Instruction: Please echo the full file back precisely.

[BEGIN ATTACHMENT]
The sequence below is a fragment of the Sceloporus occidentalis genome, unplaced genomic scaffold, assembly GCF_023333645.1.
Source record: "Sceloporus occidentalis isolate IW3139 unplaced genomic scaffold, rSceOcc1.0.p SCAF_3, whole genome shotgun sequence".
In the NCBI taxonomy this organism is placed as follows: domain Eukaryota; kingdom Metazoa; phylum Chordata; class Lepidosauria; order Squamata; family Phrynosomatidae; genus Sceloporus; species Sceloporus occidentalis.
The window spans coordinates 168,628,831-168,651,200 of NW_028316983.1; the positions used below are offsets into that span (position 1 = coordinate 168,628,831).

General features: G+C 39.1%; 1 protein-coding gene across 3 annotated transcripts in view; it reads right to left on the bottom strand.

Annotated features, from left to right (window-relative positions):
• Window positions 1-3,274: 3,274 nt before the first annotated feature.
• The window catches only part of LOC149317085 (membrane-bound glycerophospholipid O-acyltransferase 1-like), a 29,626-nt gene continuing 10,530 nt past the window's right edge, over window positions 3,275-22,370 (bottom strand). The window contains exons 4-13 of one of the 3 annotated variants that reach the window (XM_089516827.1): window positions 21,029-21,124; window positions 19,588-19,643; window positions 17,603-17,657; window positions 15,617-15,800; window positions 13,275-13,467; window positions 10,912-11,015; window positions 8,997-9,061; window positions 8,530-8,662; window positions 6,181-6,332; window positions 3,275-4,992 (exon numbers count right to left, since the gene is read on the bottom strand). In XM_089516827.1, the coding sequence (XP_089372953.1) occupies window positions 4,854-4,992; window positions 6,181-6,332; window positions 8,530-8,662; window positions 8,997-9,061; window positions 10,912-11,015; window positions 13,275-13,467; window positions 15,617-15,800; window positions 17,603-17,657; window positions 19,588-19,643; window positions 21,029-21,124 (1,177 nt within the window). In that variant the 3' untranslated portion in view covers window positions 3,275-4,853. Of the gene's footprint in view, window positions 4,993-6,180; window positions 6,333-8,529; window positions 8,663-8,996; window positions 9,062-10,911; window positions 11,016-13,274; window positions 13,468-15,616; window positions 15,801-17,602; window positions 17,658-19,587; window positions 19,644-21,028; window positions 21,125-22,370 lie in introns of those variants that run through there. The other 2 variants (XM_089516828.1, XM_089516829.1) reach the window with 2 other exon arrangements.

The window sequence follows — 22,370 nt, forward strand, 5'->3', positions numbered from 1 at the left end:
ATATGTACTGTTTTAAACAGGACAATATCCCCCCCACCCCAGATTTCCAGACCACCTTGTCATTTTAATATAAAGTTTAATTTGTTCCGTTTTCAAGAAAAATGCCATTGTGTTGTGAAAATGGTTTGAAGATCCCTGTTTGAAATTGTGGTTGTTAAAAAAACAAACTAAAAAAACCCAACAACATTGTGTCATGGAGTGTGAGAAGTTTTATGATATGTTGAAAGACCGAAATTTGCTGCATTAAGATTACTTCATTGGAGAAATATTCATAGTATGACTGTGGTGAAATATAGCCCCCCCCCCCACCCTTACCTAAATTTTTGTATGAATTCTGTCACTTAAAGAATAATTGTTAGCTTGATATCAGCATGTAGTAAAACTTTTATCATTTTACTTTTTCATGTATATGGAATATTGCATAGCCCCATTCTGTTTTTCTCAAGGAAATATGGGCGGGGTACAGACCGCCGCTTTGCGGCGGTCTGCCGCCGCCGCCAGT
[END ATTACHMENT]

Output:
The sequence below is a fragment of the Sceloporus occidentalis genome, unplaced genomic scaffold, assembly GCF_023333645.1.
Source record: "Sceloporus occidentalis isolate IW3139 unplaced genomic scaffold, rSceOcc1.0.p SCAF_3, whole genome shotgun sequence".
In the NCBI taxonomy this organism is placed as follows: domain Eukaryota; kingdom Metazoa; phylum Chordata; class Lepidosauria; order Squamata; family Phrynosomatidae; genus Sceloporus; species Sceloporus occidentalis.
The window spans coordinates 168,628,831-168,651,200 of NW_028316983.1; the positions used below are offsets into that span (position 1 = coordinate 168,628,831).

General features: G+C 39.1%; 1 protein-coding gene across 3 annotated transcripts in view; it reads right to left on the bottom strand.

Annotated features, from left to right (window-relative positions):
• Window positions 1-3,274: 3,274 nt before the first annotated feature.
• The window catches only part of LOC149317085 (membrane-bound glycerophospholipid O-acyltransferase 1-like), a 29,626-nt gene continuing 10,530 nt past the window's right edge, over window positions 3,275-22,370 (bottom strand). The window contains exons 4-13 of one of the 3 annotated variants that reach the window (XM_089516827.1): window positions 21,029-21,124; window positions 19,588-19,643; window positions 17,603-17,657; window positions 15,617-15,800; window positions 13,275-13,467; window positions 10,912-11,015; window positions 8,997-9,061; window positions 8,530-8,662; window positions 6,181-6,332; window positions 3,275-4,992 (exon numbers count right to left, since the gene is read on the bottom strand). In XM_089516827.1, the coding sequence (XP_089372953.1) occupies window positions 4,854-4,992; window positions 6,181-6,332; window positions 8,530-8,662; window positions 8,997-9,061; window positions 10,912-11,015; window positions 13,275-13,467; window positions 15,617-15,800; window positions 17,603-17,657; window positions 19,588-19,643; window positions 21,029-21,124 (1,177 nt within the window). In that variant the 3' untranslated portion in view covers window positions 3,275-4,853. Of the gene's footprint in view, window positions 4,993-6,180; window positions 6,333-8,529; window positions 8,663-8,996; window positions 9,062-10,911; window positions 11,016-13,274; window positions 13,468-15,616; window positions 15,801-17,602; window positions 17,658-19,587; window positions 19,644-21,028; window positions 21,125-22,370 lie in introns of those variants that run through there. The other 2 variants (XM_089516828.1, XM_089516829.1) reach the window with 2 other exon arrangements.

The window sequence follows — 22,370 nt, forward strand, 5'->3', positions numbered from 1 at the left end:
ATATGTACTGTTTTAAACAGGACAATATCCCCCCCACCCCAGATTTCCAGACCACCTTGTCATTTTAATATAAAGTTTAATTTGTTCCGTTTTCAAGAAAAATGCCATTGTGTTGTGAAAATGGTTTGAAGATCCCTGTTTGAAATTGTGGTTGTTAAAAAAACAAACTAAAAAAACCCAACAACATTGTGTCATGGAGTGTGAGAAGTTTTATGATATGTTGAAAGACCGAAATTTGCTGCATTAAGATTACTTCATTGGAGAAATATTCATAGTATGACTGTGGTGAAATATAGCCCCCCCCCCCACCCTTACCTAAATTTTTGTATGAATTCTGTCACTTAAAGAATAATTGTTAGCTTGATATCAGCATGTAGTAAAACTTTTATCATTTTACTTTTTCATGTATATGGAATATTGCATAGCCCCATTCTGTTTTTCTCAAGGAAATATGGGCGGGGTACAGACCGCCGCTTTGCGGCGGTCTGCCGCCGCCGCCAGT